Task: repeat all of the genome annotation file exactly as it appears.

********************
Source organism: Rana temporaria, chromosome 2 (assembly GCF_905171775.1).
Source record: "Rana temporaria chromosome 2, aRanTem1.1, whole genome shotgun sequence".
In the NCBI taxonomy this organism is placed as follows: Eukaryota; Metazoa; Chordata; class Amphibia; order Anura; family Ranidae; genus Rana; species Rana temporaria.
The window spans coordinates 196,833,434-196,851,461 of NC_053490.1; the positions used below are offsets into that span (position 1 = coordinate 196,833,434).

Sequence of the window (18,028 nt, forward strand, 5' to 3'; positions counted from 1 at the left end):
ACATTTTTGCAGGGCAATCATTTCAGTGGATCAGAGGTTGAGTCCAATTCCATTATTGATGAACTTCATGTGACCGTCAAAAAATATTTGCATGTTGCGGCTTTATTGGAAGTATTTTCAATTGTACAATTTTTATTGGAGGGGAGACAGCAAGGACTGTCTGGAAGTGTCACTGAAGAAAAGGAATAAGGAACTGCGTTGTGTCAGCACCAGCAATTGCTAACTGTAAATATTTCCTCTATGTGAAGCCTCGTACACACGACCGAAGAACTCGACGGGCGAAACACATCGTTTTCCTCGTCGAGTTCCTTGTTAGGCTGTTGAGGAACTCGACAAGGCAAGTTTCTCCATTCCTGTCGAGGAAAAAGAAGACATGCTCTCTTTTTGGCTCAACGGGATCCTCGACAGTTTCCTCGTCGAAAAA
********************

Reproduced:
Source organism: Rana temporaria, chromosome 2 (assembly GCF_905171775.1).
Source record: "Rana temporaria chromosome 2, aRanTem1.1, whole genome shotgun sequence".
In the NCBI taxonomy this organism is placed as follows: Eukaryota; Metazoa; Chordata; class Amphibia; order Anura; family Ranidae; genus Rana; species Rana temporaria.
The window spans coordinates 196,833,434-196,851,461 of NC_053490.1; the positions used below are offsets into that span (position 1 = coordinate 196,833,434).

Sequence of the window (18,028 nt, forward strand, 5' to 3'; positions counted from 1 at the left end):
ACATTTTTGCAGGGCAATCATTTCAGTGGATCAGAGGTTGAGTCCAATTCCATTATTGATGAACTTCATGTGACCGTCAAAAAATATTTGCATGTTGCGGCTTTATTGGAAGTATTTTCAATTGTACAATTTTTATTGGAGGGGAGACAGCAAGGACTGTCTGGAAGTGTCACTGAAGAAAAGGAATAAGGAACTGCGTTGTGTCAGCACCAGCAATTGCTAACTGTAAATATTTCCTCTATGTGAAGCCTCGTACACACGACCGAAGAACTCGACGGGCGAAACACATCGTTTTCCTCGTCGAGTTCCTTGTTAGGCTGTTGAGGAACTCGACAAGGCAAGTTTCTCCATTCCTGTCGAGGAAAAAGAAGACATGCTCTCTTTTTGGCTCAACGGGATCCTCGACAGTTTCCTCGTCGAAAAA